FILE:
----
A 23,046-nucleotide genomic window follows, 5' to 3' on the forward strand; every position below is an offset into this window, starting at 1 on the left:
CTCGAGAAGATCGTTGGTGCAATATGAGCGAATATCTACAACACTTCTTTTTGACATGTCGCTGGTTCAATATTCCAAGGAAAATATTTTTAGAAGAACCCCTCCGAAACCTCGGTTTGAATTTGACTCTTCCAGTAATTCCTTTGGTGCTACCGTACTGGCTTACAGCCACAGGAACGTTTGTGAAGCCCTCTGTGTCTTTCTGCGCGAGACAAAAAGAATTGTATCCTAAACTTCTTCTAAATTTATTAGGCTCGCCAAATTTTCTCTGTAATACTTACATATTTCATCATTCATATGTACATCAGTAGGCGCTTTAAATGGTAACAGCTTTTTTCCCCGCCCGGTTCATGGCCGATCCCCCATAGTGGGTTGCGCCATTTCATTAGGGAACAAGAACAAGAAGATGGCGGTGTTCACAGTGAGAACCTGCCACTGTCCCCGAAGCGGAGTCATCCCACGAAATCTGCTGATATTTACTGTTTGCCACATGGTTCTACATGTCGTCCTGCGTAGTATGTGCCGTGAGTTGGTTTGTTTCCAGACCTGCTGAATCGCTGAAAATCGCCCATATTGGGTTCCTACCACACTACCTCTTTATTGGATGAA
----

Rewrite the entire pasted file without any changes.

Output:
A 23,046-nucleotide genomic window follows, 5' to 3' on the forward strand; every position below is an offset into this window, starting at 1 on the left:
CTCGAGAAGATCGTTGGTGCAATATGAGCGAATATCTACAACACTTCTTTTTGACATGTCGCTGGTTCAATATTCCAAGGAAAATATTTTTAGAAGAACCCCTCCGAAACCTCGGTTTGAATTTGACTCTTCCAGTAATTCCTTTGGTGCTACCGTACTGGCTTACAGCCACAGGAACGTTTGTGAAGCCCTCTGTGTCTTTCTGCGCGAGACAAAAAGAATTGTATCCTAAACTTCTTCTAAATTTATTAGGCTCGCCAAATTTTCTCTGTAATACTTACATATTTCATCATTCATATGTACATCAGTAGGCGCTTTAAATGGTAACAGCTTTTTTCCCCGCCCGGTTCATGGCCGATCCCCCATAGTGGGTTGCGCCATTTCATTAGGGAACAAGAACAAGAAGATGGCGGTGTTCACAGTGAGAACCTGCCACTGTCCCCGAAGCGGAGTCATCCCACGAAATCTGCTGATATTTACTGTTTGCCACATGGTTCTACATGTCGTCCTGCGTAGTATGTGCCGTGAGTTGGTTTGTTTCCAGACCTGCTGAATCGCTGAAAATCGCCCATATTGGGTTCCTACCACACTACCTCTTTATTGGATGAA